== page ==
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Introduction to Cavitation Imaging for Guidance of Therapeutic Ultrasound
Speakers: Michael D. Gary, PhD, and Kevin J. Haworth, PhD, FAIUM

After watching this activity you should be able to:
- Describe the foundational principles for how passive imaging of cavitation is performed;
- Appreciate the role of cavitation monitoring for therapeutic ultrasound; and
- Understand key considerations when implementing cavitation imaging.

For more information about this activity, please refer to this document: https://aium.s3.amazonaws.com/webinar/WebinarInfo/21CEUS.pdf

Aug 12, 2021 01:00 PM in Eastern Time (US and Canada)

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Speakers

Michael D. Gray
PhD @University of Oxford, Institute of Biomedical Engineering
Michael D. Gray, PhD received a Ph.D. degree in mechanical engineering from the Georgia Institute of Technology, Atlanta, GA, in 2015. From 1992 to 2015, he was a Research Engineer with the Georgia Institute of Technology. Since 2015, he has been a Senior Research Fellow of clinical therapeutic ultrasound with the Biomedical Ultrasonics, Biotherapy and Biopharmaceuticals Laboratory (BUBBL), Institute of Biomedical Engineering, University of Oxford, Oxford, U.K. In this capacity, he has been the lead engineer on two Phase 1 clinical trials of ultrasound-triggered drug delivery for treatment of solid tumors in the liver and pancreas. His broader research interests include the use of sound, magnetism, and light for targeted drug delivery, clinical translation of cavitation monitoring techniques, and hearing in marine animals. He is a member of the American Institute of Ultrasound in Medicine and the Acoustical Society of America.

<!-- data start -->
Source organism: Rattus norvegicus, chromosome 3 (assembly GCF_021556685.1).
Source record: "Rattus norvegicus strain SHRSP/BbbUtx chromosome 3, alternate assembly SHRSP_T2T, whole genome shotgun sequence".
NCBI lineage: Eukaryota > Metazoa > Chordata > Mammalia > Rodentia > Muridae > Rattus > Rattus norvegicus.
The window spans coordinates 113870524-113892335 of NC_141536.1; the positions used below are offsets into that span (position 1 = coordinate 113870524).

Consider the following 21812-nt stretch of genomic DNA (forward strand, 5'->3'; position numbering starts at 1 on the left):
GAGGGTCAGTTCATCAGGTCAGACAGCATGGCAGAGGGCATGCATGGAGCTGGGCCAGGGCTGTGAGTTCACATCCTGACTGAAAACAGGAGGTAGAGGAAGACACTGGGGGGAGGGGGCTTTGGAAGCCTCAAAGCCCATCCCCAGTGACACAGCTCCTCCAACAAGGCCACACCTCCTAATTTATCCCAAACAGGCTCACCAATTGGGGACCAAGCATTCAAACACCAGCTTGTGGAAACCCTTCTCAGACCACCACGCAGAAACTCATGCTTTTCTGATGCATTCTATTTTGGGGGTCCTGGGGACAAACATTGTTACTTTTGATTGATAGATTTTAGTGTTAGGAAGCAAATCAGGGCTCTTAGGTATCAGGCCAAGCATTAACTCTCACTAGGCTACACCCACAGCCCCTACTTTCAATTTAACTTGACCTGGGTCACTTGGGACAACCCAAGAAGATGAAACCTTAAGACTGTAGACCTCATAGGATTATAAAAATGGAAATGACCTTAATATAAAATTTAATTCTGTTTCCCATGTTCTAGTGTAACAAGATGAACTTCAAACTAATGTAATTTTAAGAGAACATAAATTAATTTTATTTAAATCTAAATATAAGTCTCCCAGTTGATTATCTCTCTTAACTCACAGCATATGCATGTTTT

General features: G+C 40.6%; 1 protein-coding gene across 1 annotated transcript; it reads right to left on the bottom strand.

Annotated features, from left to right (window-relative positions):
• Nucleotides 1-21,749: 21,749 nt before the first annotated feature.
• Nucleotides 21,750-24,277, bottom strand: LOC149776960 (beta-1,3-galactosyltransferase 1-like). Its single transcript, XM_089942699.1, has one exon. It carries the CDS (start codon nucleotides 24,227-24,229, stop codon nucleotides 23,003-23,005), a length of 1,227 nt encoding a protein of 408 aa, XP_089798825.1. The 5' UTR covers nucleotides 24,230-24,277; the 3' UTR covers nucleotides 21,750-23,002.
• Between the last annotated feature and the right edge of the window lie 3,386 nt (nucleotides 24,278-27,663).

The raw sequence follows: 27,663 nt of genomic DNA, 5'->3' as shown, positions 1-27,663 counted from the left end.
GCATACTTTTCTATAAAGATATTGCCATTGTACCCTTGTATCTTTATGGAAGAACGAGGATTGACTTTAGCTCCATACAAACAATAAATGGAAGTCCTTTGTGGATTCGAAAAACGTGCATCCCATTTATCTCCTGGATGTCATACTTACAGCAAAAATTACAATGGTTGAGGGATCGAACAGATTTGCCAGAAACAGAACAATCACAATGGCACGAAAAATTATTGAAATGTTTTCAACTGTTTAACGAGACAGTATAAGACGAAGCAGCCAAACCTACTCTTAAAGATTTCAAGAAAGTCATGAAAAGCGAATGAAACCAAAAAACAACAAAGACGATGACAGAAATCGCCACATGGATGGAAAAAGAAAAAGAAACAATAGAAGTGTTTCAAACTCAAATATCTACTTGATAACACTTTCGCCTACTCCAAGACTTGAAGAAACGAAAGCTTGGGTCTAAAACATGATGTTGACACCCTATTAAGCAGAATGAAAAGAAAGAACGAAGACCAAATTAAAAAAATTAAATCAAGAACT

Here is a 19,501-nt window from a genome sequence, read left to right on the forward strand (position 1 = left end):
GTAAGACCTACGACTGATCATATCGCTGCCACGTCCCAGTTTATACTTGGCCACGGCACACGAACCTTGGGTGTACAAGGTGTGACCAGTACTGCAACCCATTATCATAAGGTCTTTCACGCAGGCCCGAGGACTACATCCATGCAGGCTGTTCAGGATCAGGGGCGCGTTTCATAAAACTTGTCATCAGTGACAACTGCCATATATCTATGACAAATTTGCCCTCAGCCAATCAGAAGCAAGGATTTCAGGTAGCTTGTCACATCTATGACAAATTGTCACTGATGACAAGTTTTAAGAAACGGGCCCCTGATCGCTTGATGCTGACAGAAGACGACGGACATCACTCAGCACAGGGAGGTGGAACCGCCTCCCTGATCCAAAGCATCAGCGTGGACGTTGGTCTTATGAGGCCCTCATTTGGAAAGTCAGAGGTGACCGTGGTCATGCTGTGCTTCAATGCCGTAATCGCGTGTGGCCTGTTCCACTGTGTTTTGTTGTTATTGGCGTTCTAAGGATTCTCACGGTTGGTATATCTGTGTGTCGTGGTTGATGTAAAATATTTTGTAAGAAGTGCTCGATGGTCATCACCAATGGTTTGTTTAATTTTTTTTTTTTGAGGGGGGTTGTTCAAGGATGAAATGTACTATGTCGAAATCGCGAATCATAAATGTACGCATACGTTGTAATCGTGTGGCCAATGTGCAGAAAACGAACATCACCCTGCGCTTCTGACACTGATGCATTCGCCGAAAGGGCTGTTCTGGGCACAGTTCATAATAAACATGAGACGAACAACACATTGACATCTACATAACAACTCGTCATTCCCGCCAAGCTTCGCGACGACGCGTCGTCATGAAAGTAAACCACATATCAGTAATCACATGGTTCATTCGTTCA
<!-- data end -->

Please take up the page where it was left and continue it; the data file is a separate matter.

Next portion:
Kevin J. Haworth
PhD, FAIUM @University of Cincinnati, Department of Internal Medicine
Kevin J. Haworth, PhD, FAIUM received a B.S. degree in physics - Truman State Univ. (2003) and M.S. and Ph.D. degrees in applied physics - Univ. of Michigan (2006 & 2009). His postdoctoral research was completed as an NIH/NRSA fellow at the Univ. of Cincinnati, investigating cavitation imaging under the tutelage of C. K. Holland and T. D. Mast. He subsequently joined the Univ. of Cincinnati faculty in 2012 and was named an associate prof. of Internal Med and Biomedical Engineering in 2019. He is pursuing studies on the development and application of passive cavitation imaging for drug delivery and histotripsy, and the use of acoustic droplet vaporization for gas scavenging as a means of inhibiting cardiac ischemia-reperfusion injury. He is a member of several professional societies including the AIUM, the ASA, and the ISTU. He is an FAIUM and serves on the Bioeffects Committee, Technical Standards Committee, and is Secretary of the Basic Science & Instrumentation Community of Practice.